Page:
What makes a bad football decision?
Is it just incompetence? Is it more about the wasted money, or the poor player evaluation? Is it the forfeiture of a draft pick, or the potential of what those draft picks could have been?
Is it simply employing Charlie Casserly? Well, probably.
But while we're here, we might as well look at the worst of the worst of Casserly's mistakes. So, behind the jump, my five worst Casserly transactions, followed by a poll to decide, once and for all, what his biggest blunder was.
Drafting Tony Boselli with the first overall pick in the Expansion Draft.
It starts with your first misstep. The Jacksonville Jaguars cannily cut a deal for us to take this deadweight of a contract first overall in the Expansion Draft. Boselli never played a snap for the Texans, retired after the 2002 season, and the reliance on him to be a rock at tackle caused Casserly to not chase a real backup tackle. Chester Pitts, playing out of position at tackle, allowed many pass rushers a run at David Carr. Whether that was a contributing factor to Carr's terribleness is up to the reader, but Boselli was obviously a total waste of time for the Texans and created a cascade effect of badness that would take years to fix. You can argue it's never been totally fixed, in fact, if you're not sold on Duane Brown yet.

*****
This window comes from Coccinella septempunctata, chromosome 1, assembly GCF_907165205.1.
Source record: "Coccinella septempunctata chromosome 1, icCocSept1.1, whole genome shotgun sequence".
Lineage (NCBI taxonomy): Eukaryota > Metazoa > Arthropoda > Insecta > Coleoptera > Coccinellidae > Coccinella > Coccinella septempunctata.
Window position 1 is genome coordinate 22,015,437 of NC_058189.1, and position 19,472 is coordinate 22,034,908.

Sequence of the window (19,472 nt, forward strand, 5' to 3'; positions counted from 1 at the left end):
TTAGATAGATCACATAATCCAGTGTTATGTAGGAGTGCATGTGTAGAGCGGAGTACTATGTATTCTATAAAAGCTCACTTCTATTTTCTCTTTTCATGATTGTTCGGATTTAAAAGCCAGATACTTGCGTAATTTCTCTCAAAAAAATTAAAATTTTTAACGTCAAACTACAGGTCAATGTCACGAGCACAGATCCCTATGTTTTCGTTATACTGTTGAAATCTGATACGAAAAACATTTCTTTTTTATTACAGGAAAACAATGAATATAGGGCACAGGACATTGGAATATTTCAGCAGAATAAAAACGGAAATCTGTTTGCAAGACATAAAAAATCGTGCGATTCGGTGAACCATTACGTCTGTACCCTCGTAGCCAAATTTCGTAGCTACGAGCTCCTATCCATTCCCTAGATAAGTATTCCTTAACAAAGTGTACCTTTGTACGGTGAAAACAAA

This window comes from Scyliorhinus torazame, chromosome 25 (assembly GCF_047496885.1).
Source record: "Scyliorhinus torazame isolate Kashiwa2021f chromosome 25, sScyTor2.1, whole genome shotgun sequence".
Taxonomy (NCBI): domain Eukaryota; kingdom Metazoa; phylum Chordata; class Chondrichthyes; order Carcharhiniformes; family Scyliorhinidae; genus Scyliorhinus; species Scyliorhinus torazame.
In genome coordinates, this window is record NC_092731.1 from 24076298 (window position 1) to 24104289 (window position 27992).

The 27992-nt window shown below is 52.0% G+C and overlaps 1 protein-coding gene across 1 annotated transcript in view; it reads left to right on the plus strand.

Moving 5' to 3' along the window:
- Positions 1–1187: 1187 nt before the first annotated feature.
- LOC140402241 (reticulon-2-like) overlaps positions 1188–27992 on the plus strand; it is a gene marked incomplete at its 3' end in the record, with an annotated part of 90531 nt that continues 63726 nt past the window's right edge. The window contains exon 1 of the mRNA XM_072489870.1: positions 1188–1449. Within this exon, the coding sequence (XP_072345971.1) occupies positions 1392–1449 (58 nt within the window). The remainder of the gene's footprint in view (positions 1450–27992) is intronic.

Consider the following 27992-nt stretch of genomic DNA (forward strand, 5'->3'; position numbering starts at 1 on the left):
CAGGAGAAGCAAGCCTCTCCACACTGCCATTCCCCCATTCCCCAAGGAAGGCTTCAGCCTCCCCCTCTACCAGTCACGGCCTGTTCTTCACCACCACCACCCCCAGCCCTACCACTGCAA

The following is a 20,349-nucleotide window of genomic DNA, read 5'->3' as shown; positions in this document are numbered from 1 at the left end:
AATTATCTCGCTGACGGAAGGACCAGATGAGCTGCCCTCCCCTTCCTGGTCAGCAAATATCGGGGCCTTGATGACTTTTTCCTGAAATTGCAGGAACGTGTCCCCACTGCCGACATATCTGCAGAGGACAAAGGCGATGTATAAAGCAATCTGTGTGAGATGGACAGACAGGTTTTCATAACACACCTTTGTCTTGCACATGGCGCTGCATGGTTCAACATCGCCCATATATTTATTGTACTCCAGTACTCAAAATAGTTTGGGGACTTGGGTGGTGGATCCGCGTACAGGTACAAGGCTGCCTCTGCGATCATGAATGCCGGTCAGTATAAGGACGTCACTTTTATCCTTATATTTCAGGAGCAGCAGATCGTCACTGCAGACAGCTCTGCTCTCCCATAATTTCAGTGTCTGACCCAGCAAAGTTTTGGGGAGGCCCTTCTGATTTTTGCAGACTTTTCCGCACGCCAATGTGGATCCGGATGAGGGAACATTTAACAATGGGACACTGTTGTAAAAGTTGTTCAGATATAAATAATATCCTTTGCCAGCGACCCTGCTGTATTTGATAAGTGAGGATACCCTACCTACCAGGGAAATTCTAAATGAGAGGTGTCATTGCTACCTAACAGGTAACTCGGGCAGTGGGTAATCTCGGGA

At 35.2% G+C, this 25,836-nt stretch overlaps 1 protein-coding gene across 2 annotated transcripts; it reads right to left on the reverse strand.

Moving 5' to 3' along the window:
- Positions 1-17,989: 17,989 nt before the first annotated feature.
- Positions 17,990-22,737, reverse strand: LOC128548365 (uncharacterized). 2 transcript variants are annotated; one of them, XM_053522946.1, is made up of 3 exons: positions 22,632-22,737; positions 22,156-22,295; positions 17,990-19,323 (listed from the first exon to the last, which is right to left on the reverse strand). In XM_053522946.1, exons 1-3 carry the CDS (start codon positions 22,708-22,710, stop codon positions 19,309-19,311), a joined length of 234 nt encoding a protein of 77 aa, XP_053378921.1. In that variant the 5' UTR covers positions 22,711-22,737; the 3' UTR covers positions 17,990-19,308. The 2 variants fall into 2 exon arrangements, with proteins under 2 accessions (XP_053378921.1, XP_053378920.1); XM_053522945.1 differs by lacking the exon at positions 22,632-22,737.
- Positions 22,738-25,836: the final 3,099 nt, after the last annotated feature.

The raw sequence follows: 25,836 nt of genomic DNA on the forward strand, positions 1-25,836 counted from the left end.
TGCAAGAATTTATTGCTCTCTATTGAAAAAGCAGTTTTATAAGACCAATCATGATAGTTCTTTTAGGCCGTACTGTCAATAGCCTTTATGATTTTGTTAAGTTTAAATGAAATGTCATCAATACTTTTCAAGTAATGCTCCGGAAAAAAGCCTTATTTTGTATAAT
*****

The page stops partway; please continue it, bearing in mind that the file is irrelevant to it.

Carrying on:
Drafting David Carr with the first overall pick in the 2002 NFL Draft.
A rather obvious addition to this list. Carr wasn't quite as much of a bust as JaMarcus Russell, Akili Smith, or Ryan Leaf. I mean, at least he started games and could throw a football. His total lack of pocket awareness was murder on him despite having all the correct physical tools, and now he clings to NFL life as a backup quarterback. You can argue that the Texans mishandled Carr to some extent, but as I said about Amobi Okoye recently, there are no excuses in the NFL.
I think this might be the best of Casserly's bad transactions. For one thing, you need a franchise quarterback to win in this league. The three first round worthy NFL QBs according to scouts in the 2002 draft were Carr, Joey Harrington, and Patrick Ramsey. I think the Texans probably got the best of those three. The only QB from this draft who currently starts in the NFL is David Garrard, and he was a fourth rounder. Carr might have been the best quarterback in this draft other than Garrard, which is damning with faint praise, but it's still a positive for the Texans evaluators.
Of course, many other talent directors thought as highly of Carr as the Texans did. While it looks bad in hindsight, this, to me, was a pretty decent pick at the time. It's pretty sad to think about Julius Peppers being a lifetime Texan though, I can't lie about that.
Signing Todd Wade as a free agent after the 2004 season.
Continuing his efforts to try to fix the terrible tackle situation that he thought he had solved for years in the expansion draft, Casserly signed tackle Todd Wade to a 6 year, $30 million contract with $10 million guaranteed. Wade played 22 games for the Texans in two injury-riddled seasons, gave nothing that a replacement player couldn't have given, and was released with a massive cap hit after 2005.